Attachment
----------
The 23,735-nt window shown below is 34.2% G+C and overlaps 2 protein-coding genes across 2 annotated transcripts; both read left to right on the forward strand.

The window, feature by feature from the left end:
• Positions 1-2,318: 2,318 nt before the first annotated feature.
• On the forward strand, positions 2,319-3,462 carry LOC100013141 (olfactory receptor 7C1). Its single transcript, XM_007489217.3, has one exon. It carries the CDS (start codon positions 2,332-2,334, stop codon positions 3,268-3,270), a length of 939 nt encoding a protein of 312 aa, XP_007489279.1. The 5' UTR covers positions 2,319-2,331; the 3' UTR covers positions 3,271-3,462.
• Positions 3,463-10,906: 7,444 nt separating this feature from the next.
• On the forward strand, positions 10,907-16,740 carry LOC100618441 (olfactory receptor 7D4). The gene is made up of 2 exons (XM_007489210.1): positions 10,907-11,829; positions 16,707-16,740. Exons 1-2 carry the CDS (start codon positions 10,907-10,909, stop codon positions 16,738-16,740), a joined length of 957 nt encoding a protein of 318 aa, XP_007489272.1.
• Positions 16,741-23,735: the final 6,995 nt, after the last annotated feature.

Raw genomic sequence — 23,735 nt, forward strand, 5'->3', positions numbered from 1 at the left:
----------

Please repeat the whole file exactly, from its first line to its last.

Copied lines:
The 23,735-nt window shown below is 34.2% G+C and overlaps 2 protein-coding genes across 2 annotated transcripts; both read left to right on the forward strand.

The window, feature by feature from the left end:
• Positions 1-2,318: 2,318 nt before the first annotated feature.
• On the forward strand, positions 2,319-3,462 carry LOC100013141 (olfactory receptor 7C1). Its single transcript, XM_007489217.3, has one exon. It carries the CDS (start codon positions 2,332-2,334, stop codon positions 3,268-3,270), a length of 939 nt encoding a protein of 312 aa, XP_007489279.1. The 5' UTR covers positions 2,319-2,331; the 3' UTR covers positions 3,271-3,462.
• Positions 3,463-10,906: 7,444 nt separating this feature from the next.
• On the forward strand, positions 10,907-16,740 carry LOC100618441 (olfactory receptor 7D4). The gene is made up of 2 exons (XM_007489210.1): positions 10,907-11,829; positions 16,707-16,740. Exons 1-2 carry the CDS (start codon positions 10,907-10,909, stop codon positions 16,738-16,740), a joined length of 957 nt encoding a protein of 318 aa, XP_007489272.1.
• Positions 16,741-23,735: the final 6,995 nt, after the last annotated feature.

Raw genomic sequence — 23,735 nt, forward strand, 5'->3', positions numbered from 1 at the left: